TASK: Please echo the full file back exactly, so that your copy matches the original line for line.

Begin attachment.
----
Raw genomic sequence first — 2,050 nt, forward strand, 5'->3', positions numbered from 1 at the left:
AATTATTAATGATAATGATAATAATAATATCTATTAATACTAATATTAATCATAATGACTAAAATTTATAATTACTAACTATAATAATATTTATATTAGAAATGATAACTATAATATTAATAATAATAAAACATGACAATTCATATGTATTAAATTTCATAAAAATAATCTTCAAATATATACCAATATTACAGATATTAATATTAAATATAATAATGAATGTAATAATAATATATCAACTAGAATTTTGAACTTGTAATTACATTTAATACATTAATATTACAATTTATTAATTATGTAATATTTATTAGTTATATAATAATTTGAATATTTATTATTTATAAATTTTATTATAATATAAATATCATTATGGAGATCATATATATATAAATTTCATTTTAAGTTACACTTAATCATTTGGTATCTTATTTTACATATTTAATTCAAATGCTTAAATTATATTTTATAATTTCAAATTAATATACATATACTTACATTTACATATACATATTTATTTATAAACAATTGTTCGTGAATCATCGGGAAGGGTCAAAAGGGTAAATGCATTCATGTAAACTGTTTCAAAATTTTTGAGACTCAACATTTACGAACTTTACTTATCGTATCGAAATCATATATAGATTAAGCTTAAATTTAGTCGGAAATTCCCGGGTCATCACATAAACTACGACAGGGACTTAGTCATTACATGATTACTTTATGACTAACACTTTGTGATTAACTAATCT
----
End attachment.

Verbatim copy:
Raw genomic sequence first — 2,050 nt, forward strand, 5'->3', positions numbered from 1 at the left:
AATTATTAATGATAATGATAATAATAATATCTATTAATACTAATATTAATCATAATGACTAAAATTTATAATTACTAACTATAATAATATTTATATTAGAAATGATAACTATAATATTAATAATAATAAAACATGACAATTCATATGTATTAAATTTCATAAAAATAATCTTCAAATATATACCAATATTACAGATATTAATATTAAATATAATAATGAATGTAATAATAATATATCAACTAGAATTTTGAACTTGTAATTACATTTAATACATTAATATTACAATTTATTAATTATGTAATATTTATTAGTTATATAATAATTTGAATATTTATTATTTATAAATTTTATTATAATATAAATATCATTATGGAGATCATATATATATAAATTTCATTTTAAGTTACACTTAATCATTTGGTATCTTATTTTACATATTTAATTCAAATGCTTAAATTATATTTTATAATTTCAAATTAATATACATATACTTACATTTACATATACATATTTATTTATAAACAATTGTTCGTGAATCATCGGGAAGGGTCAAAAGGGTAAATGCATTCATGTAAACTGTTTCAAAATTTTTGAGACTCAACATTTACGAACTTTACTTATCGTATCGAAATCATATATAGATTAAGCTTAAATTTAGTCGGAAATTCCCGGGTCATCACATAAACTACGACAGGGACTTAGTCATTACATGATTACTTTATGACTAACACTTTGTGATTAACTAATCT